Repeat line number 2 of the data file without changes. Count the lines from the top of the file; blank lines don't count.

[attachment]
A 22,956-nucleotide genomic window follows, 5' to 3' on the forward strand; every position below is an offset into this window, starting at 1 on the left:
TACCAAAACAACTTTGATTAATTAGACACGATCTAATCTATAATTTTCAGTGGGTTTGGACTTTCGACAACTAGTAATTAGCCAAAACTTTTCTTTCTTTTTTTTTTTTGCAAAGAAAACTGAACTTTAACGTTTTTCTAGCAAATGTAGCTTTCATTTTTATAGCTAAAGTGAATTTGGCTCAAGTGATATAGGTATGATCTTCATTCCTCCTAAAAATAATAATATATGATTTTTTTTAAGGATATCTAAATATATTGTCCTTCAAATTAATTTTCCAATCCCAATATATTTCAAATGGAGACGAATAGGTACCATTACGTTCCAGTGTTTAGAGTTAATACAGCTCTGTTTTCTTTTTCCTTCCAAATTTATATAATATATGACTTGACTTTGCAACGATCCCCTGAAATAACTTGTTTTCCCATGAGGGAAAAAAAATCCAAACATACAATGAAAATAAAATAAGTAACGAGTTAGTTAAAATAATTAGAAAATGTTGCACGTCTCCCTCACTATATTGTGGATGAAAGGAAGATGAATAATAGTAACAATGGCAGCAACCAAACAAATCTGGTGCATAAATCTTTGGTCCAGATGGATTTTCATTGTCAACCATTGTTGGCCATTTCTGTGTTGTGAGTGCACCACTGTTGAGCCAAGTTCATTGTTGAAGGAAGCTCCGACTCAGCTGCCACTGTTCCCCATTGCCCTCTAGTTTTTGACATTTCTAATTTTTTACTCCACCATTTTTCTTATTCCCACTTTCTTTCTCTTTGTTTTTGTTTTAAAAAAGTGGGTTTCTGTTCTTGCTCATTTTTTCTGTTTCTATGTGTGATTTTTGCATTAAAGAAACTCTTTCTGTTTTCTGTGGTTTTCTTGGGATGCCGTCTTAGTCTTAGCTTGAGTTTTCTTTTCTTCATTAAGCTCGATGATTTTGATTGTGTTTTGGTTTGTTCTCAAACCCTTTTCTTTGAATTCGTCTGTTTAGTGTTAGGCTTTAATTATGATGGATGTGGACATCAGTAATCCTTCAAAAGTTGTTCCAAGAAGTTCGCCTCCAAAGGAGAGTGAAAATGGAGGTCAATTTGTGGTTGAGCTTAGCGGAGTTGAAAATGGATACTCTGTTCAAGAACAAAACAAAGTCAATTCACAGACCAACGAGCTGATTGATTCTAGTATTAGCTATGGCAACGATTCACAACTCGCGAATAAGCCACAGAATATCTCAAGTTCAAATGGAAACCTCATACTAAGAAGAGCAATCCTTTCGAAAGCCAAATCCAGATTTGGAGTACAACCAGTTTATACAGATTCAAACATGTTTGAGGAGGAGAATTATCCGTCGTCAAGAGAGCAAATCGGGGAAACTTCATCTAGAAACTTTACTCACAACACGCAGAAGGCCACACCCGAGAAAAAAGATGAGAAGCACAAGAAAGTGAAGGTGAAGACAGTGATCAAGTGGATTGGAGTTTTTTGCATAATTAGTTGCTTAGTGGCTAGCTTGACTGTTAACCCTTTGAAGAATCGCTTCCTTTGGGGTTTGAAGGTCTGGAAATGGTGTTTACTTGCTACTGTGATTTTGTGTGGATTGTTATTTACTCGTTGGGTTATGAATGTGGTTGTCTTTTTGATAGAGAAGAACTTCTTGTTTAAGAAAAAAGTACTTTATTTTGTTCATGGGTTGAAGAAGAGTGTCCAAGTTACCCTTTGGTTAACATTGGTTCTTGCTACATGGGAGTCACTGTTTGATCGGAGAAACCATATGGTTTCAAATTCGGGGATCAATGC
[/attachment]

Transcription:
TACCAAAACAACTTTGATTAATTAGACACGATCTAATCTATAATTTTCAGTGGGTTTGGACTTTCGACAACTAGTAATTAGCCAAAACTTTTCTTTCTTTTTTTTTTTTGCAAAGAAAACTGAACTTTAACGTTTTTCTAGCAAATGTAGCTTTCATTTTTATAGCTAAAGTGAATTTGGCTCAAGTGATATAGGTATGATCTTCATTCCTCCTAAAAATAATAATATATGATTTTTTTTAAGGATATCTAAATATATTGTCCTTCAAATTAATTTTCCAATCCCAATATATTTCAAATGGAGACGAATAGGTACCATTACGTTCCAGTGTTTAGAGTTAATACAGCTCTGTTTTCTTTTTCCTTCCAAATTTATATAATATATGACTTGACTTTGCAACGATCCCCTGAAATAACTTGTTTTCCCATGAGGGAAAAAAAATCCAAACATACAATGAAAATAAAATAAGTAACGAGTTAGTTAAAATAATTAGAAAATGTTGCACGTCTCCCTCACTATATTGTGGATGAAAGGAAGATGAATAATAGTAACAATGGCAGCAACCAAACAAATCTGGTGCATAAATCTTTGGTCCAGATGGATTTTCATTGTCAACCATTGTTGGCCATTTCTGTGTTGTGAGTGCACCACTGTTGAGCCAAGTTCATTGTTGAAGGAAGCTCCGACTCAGCTGCCACTGTTCCCCATTGCCCTCTAGTTTTTGACATTTCTAATTTTTTACTCCACCATTTTTCTTATTCCCACTTTCTTTCTCTTTGTTTTTGTTTTAAAAAAGTGGGTTTCTGTTCTTGCTCATTTTTTCTGTTTCTATGTGTGATTTTTGCATTAAAGAAACTCTTTCTGTTTTCTGTGGTTTTCTTGGGATGCCGTCTTAGTCTTAGCTTGAGTTTTCTTTTCTTCATTAAGCTCGATGATTTTGATTGTGTTTTGGTTTGTTCTCAAACCCTTTTCTTTGAATTCGTCTGTTTAGTGTTAGGCTTTAATTATGATGGATGTGGACATCAGTAATCCTTCAAAAGTTGTTCCAAGAAGTTCGCCTCCAAAGGAGAGTGAAAATGGAGGTCAATTTGTGGTTGAGCTTAGCGGAGTTGAAAATGGATACTCTGTTCAAGAACAAAACAAAGTCAATTCACAGACCAACGAGCTGATTGATTCTAGTATTAGCTATGGCAACGATTCACAACTCGCGAATAAGCCACAGAATATCTCAAGTTCAAATGGAAACCTCATACTAAGAAGAGCAATCCTTTCGAAAGCCAAATCCAGATTTGGAGTACAACCAGTTTATACAGATTCAAACATGTTTGAGGAGGAGAATTATCCGTCGTCAAGAGAGCAAATCGGGGAAACTTCATCTAGAAACTTTACTCACAACACGCAGAAGGCCACACCCGAGAAAAAAGATGAGAAGCACAAGAAAGTGAAGGTGAAGACAGTGATCAAGTGGATTGGAGTTTTTTGCATAATTAGTTGCTTAGTGGCTAGCTTGACTGTTAACCCTTTGAAGAATCGCTTCCTTTGGGGTTTGAAGGTCTGGAAATGGTGTTTACTTGCTACTGTGATTTTGTGTGGATTGTTATTTACTCGTTGGGTTATGAATGTGGTTGTCTTTTTGATAGAGAAGAACTTCTTGTTTAAGAAAAAAGTACTTTATTTTGTTCATGGGTTGAAGAAGAGTGTCCAAGTTACCCTTTGGTTAACATTGGTTCTTGCTACATGGGAGTCACTGTTTGATCGGAGAAACCATATGGTTTCAAATTCGGGGATCAATGC